Tuesday, September 3, 2013

First Grade Woes

First grade is killing me dead.

Kindergarten was so easy for my kid, so short, such a free extension of preschool.

First grade is school.

And my son hates it. He's exhausted when he gets home from his seven hour day and absolutely devastated over the idea of sitting down to do homework. His school ends at 3:25 so by the time we're home and organized, it's almost 4:00. That leaves relatively little time for homework and dinner and bathing and reading and a Bible story. Next week he'll start playing ball and going to Kid's Club at church--so we'll have even less time to figure everything else out.

He cries.

Every night.

Just at the idea of getting up the next morning and starting all over again.

Last night he asked me if I would please homeschool him. I'm not 100% sure where he even got the idea about homeschool but I've got a very short list of suspects. I'd like to have a word or two with them because my kid's idea of homeschool is FUN FUN FUN AND PLAY PLAY PLAY and, apparently, relatively little instruction. I told him he wouldn't want me to homeschool him. There would be tears--most of them mine. There would be yelling and refusing to do things and THE PLAYROOM WOULD BE GONE BECAUSE IT WOULD BE TURNED INTO A CLASSROOM. I told him as much last night as he sobbed into my arms over the travesty of public education. "That's okay," he said. "The bedroom and the playroom could be the same and the other room would be our classroom. It would be so much better."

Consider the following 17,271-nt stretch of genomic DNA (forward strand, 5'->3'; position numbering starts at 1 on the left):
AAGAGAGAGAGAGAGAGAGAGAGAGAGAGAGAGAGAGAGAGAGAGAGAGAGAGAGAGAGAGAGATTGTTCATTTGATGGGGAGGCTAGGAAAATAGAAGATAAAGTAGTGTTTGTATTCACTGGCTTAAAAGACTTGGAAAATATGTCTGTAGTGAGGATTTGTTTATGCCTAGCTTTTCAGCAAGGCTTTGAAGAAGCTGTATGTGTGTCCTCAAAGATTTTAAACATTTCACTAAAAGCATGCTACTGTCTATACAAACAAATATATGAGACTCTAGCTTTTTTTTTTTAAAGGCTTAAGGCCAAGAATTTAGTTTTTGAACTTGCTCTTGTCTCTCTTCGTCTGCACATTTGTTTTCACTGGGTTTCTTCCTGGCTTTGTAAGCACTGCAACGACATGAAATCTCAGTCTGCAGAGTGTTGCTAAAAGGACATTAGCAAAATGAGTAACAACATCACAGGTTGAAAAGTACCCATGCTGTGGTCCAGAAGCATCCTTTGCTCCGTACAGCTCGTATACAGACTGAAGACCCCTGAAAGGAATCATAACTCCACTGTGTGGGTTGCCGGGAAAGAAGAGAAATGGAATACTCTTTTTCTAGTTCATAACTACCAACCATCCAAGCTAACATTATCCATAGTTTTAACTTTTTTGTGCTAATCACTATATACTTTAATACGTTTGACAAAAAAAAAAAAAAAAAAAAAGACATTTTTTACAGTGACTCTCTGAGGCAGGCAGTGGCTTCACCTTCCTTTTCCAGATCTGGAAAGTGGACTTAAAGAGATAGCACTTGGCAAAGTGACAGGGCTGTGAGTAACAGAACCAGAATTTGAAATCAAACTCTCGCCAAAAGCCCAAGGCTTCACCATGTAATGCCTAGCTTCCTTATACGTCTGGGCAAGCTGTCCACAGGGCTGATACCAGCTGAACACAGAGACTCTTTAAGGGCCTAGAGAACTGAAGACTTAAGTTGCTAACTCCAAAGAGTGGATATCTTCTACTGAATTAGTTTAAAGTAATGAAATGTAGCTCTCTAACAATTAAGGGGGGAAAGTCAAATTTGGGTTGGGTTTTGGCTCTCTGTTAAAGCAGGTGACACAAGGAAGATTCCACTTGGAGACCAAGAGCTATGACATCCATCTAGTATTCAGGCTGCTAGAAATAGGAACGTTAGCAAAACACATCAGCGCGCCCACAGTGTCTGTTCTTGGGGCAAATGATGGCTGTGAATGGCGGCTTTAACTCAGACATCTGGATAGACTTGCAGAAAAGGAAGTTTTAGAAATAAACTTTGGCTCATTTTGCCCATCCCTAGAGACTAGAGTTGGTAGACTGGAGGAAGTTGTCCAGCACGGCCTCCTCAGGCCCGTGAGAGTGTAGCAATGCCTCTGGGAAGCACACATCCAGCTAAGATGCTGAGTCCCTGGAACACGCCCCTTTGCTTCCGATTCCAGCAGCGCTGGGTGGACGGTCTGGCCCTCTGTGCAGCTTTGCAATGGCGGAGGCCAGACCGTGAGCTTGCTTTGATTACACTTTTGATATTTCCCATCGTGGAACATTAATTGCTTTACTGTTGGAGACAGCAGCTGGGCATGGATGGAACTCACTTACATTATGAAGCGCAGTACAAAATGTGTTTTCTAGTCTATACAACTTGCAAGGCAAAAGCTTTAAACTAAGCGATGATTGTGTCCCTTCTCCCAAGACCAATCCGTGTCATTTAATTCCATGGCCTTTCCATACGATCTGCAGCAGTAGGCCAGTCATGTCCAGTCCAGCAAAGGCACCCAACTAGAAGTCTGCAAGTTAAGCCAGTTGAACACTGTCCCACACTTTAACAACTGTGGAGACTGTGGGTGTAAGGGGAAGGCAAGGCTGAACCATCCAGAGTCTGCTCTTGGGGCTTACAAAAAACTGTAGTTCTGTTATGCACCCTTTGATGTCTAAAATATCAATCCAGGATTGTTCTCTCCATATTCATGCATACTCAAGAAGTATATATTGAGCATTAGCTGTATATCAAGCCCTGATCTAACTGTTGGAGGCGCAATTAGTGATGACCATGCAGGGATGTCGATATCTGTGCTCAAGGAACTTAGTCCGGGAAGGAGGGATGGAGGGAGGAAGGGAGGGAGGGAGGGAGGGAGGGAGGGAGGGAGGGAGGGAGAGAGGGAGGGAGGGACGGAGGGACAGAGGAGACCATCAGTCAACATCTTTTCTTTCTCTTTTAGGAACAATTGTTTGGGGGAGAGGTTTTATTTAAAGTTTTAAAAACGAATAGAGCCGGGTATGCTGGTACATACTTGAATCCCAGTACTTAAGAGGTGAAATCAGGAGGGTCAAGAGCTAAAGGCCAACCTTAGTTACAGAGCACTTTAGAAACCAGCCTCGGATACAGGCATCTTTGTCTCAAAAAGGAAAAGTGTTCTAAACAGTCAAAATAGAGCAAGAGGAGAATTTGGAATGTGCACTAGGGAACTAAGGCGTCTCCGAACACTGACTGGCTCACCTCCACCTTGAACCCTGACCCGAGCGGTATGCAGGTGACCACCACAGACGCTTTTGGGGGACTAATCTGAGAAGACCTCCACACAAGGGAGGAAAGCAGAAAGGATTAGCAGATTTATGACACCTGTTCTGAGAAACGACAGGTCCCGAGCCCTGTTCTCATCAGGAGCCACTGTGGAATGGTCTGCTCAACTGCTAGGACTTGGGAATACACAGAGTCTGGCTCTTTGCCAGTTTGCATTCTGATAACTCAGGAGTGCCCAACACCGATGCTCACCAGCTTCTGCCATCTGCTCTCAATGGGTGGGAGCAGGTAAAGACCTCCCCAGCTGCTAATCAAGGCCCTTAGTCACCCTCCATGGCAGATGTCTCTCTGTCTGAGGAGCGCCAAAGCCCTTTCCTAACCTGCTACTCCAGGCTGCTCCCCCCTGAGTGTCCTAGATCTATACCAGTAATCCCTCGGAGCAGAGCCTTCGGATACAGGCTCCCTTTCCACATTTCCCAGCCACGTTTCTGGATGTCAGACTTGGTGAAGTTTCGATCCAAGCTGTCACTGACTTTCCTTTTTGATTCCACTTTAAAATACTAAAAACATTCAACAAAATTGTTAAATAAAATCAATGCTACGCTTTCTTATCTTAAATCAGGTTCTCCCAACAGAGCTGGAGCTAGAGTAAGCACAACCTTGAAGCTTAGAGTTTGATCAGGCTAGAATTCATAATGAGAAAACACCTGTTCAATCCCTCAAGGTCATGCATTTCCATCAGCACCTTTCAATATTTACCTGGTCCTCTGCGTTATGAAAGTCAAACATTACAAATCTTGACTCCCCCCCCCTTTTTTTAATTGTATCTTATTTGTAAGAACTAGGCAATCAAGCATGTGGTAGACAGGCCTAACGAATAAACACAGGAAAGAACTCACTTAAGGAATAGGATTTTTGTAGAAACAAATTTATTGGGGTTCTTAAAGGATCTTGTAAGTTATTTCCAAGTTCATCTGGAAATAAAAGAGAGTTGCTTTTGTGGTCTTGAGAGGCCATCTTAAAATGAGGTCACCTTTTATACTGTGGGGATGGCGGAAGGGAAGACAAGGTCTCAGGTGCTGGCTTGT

Someone misinformed him.

"There are no friends here. No need for a lunchbox. No buying school lunch on occasion. No recess. No iPad."

"But we'd finish so much faster!" he said.

And on that point I couldn't argue. I spent three days in a first grade class last week. I know better than anyone that, one on one, I could do in two hours what took the whole day to do. So there is that.

That's just simply not the only reason we have him in public education. We have him there for friends. We have him there for learning to interact with various different forms of authority. We have him there to be a light and to show the love of Jesus. Our best witnessing opportunities have come from the very fact that he's at a public school. We have him there to understand that most of the world doesn't believe what he does--and to teach him how to interact with that world. Until the Lord calls me to pull him away from all that and teach him at home, we're going to have to power through.

I just hope he adjusts quickly because the tears are hurting my heart.

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